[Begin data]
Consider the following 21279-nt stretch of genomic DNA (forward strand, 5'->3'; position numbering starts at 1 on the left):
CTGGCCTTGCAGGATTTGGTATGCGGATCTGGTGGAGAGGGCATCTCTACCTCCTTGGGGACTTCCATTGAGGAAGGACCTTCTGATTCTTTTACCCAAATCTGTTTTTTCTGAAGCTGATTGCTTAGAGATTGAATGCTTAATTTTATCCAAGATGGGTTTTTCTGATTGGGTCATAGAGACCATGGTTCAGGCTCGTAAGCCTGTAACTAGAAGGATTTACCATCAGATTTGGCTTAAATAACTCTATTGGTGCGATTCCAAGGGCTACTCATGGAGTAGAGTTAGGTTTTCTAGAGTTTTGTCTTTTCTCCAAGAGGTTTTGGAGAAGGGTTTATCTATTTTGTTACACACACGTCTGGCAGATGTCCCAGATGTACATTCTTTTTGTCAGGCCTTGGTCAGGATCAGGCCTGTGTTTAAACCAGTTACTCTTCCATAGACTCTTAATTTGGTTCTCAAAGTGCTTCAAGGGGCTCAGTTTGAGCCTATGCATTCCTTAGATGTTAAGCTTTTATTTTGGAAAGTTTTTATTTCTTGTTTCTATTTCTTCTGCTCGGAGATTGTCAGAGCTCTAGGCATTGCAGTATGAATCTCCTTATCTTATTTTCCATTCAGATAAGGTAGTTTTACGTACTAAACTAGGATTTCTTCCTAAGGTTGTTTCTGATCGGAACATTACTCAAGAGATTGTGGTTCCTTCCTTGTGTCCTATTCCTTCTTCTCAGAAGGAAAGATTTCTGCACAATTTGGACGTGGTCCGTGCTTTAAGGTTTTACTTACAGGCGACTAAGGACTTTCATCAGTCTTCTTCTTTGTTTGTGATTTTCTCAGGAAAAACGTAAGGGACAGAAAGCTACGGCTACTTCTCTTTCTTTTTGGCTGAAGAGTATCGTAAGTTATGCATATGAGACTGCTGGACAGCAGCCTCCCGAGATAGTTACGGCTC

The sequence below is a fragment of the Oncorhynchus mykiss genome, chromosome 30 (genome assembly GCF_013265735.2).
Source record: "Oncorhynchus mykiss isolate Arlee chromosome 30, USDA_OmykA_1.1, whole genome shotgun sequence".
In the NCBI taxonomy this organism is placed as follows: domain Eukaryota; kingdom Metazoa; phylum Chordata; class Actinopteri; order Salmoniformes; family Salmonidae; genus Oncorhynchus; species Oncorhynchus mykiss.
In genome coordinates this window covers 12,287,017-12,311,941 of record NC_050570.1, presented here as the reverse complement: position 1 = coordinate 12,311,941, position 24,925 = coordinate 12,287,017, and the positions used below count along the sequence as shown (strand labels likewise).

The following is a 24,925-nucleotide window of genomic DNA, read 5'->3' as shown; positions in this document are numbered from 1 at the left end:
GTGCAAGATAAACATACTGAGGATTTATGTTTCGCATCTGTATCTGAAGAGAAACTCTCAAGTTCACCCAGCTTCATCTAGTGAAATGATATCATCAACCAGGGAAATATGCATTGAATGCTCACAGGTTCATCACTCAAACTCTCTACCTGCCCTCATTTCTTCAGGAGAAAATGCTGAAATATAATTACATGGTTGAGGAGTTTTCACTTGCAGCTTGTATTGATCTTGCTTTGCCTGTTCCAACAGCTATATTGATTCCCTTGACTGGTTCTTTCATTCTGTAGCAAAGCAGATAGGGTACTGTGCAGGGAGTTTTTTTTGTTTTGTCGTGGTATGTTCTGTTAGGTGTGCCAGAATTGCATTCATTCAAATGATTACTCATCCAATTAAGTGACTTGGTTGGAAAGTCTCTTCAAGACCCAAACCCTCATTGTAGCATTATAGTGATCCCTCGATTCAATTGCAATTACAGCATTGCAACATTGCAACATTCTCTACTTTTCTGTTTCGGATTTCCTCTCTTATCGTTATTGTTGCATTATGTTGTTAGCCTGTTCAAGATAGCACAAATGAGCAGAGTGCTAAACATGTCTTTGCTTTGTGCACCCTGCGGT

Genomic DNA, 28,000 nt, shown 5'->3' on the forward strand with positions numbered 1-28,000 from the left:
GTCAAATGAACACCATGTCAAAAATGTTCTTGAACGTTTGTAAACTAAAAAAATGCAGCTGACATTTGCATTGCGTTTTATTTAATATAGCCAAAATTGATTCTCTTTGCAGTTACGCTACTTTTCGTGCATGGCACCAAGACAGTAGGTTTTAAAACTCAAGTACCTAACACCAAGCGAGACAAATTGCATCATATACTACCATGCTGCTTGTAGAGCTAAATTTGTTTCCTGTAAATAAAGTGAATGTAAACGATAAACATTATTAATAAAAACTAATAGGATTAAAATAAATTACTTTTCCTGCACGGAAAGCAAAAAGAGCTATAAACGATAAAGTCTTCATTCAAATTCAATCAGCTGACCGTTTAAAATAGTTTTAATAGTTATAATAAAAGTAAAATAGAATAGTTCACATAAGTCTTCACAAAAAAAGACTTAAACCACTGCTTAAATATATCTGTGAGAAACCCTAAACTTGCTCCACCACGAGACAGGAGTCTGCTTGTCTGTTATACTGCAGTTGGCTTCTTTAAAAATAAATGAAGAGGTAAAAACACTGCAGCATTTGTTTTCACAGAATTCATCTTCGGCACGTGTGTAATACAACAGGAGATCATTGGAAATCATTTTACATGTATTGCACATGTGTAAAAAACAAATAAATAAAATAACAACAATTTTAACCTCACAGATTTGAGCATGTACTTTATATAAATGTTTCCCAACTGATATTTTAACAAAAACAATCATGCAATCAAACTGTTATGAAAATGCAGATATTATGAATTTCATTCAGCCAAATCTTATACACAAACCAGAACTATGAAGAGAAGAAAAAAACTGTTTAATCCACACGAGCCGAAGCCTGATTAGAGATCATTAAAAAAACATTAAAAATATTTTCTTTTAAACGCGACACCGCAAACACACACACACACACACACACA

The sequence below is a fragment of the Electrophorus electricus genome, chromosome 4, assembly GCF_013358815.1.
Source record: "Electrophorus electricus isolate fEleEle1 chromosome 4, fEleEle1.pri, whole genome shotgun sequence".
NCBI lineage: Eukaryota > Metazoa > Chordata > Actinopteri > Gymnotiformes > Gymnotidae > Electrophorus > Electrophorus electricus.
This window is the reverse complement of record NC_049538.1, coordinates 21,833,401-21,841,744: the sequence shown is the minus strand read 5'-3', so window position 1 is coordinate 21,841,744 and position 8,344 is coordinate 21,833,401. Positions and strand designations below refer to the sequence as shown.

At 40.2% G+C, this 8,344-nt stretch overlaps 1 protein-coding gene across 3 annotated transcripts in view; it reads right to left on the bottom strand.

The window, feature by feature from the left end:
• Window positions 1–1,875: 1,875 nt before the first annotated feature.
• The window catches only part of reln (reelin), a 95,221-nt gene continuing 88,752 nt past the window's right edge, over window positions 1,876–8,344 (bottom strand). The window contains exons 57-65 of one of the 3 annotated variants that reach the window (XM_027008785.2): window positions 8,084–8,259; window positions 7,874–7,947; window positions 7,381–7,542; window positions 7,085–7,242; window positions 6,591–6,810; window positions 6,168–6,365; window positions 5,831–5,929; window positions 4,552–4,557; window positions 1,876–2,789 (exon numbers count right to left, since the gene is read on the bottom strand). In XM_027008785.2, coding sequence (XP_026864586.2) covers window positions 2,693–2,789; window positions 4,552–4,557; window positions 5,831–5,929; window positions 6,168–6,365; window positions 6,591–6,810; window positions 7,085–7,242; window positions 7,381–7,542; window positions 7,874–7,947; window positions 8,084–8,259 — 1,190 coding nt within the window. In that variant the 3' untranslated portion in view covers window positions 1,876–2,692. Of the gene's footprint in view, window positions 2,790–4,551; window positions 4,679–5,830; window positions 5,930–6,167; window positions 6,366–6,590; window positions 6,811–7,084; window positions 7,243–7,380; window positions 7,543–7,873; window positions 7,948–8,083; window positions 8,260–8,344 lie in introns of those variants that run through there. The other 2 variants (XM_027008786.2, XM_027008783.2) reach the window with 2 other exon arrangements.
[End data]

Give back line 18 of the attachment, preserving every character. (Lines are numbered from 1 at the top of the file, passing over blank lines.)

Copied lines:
• The window catches only part of reln (reelin), a 95,221-nt gene continuing 88,752 nt past the window's right edge, over window positions 1,876–8,344 (bottom strand). The window contains exons 57-65 of one of the 3 annotated variants that reach the window (XM_027008785.2): window positions 8,084–8,259; window positions 7,874–7,947; window positions 7,381–7,542; window positions 7,085–7,242; window positions 6,591–6,810; window positions 6,168–6,365; window positions 5,831–5,929; window positions 4,552–4,557; window positions 1,876–2,789 (exon numbers count right to left, since the gene is read on the bottom strand). In XM_027008785.2, coding sequence (XP_026864586.2) covers window positions 2,693–2,789; window positions 4,552–4,557; window positions 5,831–5,929; window positions 6,168–6,365; window positions 6,591–6,810; window positions 7,085–7,242; window positions 7,381–7,542; window positions 7,874–7,947; window positions 8,084–8,259 — 1,190 coding nt within the window. In that variant the 3' untranslated portion in view covers window positions 1,876–2,692. Of the gene's footprint in view, window positions 2,790–4,551; window positions 4,679–5,830; window positions 5,930–6,167; window positions 6,366–6,590; window positions 6,811–7,084; window positions 7,243–7,380; window positions 7,543–7,873; window positions 7,948–8,083; window positions 8,260–8,344 lie in introns of those variants that run through there. The other 2 variants (XM_027008786.2, XM_027008783.2) reach the window with 2 other exon arrangements.